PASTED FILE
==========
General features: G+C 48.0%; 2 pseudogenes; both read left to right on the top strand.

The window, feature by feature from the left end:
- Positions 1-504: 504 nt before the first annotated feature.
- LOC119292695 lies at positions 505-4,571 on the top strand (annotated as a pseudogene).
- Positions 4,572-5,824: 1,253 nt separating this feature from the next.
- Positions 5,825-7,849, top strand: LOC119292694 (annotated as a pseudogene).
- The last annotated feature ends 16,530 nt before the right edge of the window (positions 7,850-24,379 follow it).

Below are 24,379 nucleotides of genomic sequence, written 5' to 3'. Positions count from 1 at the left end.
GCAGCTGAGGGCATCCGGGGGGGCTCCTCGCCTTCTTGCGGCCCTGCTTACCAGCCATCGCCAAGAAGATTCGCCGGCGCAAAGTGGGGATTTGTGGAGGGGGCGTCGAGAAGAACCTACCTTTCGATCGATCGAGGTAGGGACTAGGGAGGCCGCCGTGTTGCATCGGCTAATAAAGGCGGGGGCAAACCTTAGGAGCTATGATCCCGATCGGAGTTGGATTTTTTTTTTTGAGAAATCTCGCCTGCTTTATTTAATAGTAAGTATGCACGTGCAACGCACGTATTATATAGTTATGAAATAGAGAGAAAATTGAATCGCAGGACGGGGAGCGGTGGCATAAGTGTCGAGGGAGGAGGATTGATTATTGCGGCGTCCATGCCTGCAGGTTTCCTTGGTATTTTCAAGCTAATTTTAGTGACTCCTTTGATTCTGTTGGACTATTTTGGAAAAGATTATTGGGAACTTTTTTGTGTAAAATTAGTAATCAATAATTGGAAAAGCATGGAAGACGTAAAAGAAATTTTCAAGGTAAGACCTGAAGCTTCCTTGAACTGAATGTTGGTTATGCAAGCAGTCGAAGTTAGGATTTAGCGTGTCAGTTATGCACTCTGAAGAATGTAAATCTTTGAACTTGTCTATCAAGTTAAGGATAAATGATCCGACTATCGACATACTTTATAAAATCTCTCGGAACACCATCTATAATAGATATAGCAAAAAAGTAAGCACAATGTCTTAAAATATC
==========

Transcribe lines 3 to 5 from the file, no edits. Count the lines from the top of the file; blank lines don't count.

- Positions 1-504: 504 nt before the first annotated feature.
- LOC119292695 lies at positions 505-4,571 on the top strand (annotated as a pseudogene).
- Positions 4,572-5,824: 1,253 nt separating this feature from the next.